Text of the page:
“But why, Turing? What are they here for? Was this ship sent here deliberately? How could it possibly happen? Time travel is a thing for fanciful writers to bandy about.”

“We may probably never know the how or why of it all. But we do know the facts we have witnessed, Admiral. The ship was here, then it vanished and appeared in the Med a year later. That’s why we never saw it waving at us in the Straits of Gibraltar or Suez. It was somewhere else, moving in time, Admiral. Then it vanishes at St. Helena and re-appears 7,800 miles away overnight! Again, it could only do so by moving in time, or possibly through some higher dimension. We may never know this either.”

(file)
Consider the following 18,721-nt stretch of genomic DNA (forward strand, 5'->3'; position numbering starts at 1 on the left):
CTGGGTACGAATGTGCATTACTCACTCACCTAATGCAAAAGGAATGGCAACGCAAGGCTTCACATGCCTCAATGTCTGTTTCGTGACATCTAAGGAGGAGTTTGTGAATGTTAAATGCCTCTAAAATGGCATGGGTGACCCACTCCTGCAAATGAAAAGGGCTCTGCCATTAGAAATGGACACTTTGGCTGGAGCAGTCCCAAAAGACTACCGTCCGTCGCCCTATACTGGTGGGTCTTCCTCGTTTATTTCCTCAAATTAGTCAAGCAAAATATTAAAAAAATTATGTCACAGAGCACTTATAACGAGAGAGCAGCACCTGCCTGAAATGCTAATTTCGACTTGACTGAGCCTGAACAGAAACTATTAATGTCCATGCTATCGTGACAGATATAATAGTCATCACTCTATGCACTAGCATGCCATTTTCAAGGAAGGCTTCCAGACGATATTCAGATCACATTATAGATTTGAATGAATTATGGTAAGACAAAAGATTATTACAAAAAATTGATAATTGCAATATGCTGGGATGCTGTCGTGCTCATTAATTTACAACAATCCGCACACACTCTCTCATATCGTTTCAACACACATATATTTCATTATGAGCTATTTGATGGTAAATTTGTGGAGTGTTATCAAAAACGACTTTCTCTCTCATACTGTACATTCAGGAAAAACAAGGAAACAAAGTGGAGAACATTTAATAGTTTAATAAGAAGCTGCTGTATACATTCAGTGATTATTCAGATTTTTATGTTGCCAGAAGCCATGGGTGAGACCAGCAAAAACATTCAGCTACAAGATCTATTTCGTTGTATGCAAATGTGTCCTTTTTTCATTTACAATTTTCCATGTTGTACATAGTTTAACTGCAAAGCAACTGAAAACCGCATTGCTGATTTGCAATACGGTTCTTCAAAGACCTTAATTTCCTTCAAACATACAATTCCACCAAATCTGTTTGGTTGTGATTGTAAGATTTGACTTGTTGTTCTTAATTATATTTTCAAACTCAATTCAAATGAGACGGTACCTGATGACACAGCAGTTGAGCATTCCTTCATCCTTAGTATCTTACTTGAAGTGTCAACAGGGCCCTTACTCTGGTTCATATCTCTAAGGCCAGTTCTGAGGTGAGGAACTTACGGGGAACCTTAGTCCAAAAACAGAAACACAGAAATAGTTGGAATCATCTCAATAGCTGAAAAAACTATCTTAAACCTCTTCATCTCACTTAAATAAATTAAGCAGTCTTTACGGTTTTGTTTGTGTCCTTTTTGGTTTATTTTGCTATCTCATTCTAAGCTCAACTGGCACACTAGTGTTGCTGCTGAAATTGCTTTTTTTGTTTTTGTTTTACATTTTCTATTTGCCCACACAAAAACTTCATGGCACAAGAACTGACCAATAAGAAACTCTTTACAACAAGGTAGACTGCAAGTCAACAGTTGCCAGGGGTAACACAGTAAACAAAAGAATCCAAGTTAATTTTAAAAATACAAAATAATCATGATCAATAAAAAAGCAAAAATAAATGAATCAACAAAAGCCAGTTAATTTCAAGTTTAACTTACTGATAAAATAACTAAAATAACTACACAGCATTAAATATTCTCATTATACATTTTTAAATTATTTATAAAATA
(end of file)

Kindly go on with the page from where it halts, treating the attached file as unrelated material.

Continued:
“Have they come here for a purpose? This is a warship. Were they sent here with some mission? After all, the history of this period is fairly critical, and as I think on it now, this ship was making a beeline right for the conference between Churchill and Roosevelt at Argentia Bay, and it bloody well blasted anything that tried to stop it, the American Task Force 16 getting the worst of it.”

“What you say makes a great deal of sense, Admiral,” said Turing. “Can you imagine that atomic weapon falling at Argentia Bay and killing both the Prime Minister and the American President in one fell swoop?”

“Believe me, I’ve had nightmares about it, Turing. The Government has had nightmares about it ever since, though now I think we can safely say that the Germans don’t have these weapons after all—not the naval rockets or the warhead that was so terrible to behold. You should have seen it, Professor. It was rather chilling.”